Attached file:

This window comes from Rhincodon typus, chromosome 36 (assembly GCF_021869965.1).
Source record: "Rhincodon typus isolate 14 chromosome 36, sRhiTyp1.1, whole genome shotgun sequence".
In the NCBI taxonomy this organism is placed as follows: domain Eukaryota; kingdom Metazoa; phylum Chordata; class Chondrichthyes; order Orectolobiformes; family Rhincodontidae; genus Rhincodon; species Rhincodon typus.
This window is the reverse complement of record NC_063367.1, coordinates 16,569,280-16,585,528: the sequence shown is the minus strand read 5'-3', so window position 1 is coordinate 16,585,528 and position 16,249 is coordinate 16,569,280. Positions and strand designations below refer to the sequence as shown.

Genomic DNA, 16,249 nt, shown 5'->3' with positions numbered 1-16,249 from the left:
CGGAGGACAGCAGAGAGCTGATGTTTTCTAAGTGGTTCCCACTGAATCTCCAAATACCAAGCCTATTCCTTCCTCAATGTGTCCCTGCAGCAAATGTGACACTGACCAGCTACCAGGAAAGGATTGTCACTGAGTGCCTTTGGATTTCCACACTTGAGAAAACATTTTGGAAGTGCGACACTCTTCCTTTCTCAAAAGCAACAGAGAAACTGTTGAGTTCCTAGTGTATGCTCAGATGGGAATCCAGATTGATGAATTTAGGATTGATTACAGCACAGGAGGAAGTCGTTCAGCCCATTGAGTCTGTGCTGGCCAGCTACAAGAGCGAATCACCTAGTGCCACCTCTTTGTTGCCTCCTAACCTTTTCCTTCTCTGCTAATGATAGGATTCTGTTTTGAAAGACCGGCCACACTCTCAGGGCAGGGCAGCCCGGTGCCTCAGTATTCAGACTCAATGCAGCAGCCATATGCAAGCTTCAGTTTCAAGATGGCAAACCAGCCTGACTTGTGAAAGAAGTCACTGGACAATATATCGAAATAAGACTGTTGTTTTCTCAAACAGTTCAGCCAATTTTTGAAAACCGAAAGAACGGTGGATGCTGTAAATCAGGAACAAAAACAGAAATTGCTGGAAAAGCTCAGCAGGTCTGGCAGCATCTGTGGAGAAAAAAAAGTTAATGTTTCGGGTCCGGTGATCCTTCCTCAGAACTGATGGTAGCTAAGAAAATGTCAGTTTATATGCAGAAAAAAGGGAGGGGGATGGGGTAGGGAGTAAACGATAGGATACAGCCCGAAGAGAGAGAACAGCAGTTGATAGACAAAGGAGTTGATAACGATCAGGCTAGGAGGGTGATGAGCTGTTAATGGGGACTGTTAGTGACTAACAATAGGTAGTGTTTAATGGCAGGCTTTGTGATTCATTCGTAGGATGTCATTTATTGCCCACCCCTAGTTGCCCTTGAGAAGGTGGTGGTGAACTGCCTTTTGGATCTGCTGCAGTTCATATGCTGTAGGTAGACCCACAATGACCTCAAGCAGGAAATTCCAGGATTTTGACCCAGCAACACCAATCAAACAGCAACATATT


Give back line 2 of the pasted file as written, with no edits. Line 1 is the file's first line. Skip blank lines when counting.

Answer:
Source record: "Rhincodon typus isolate 14 chromosome 36, sRhiTyp1.1, whole genome shotgun sequence".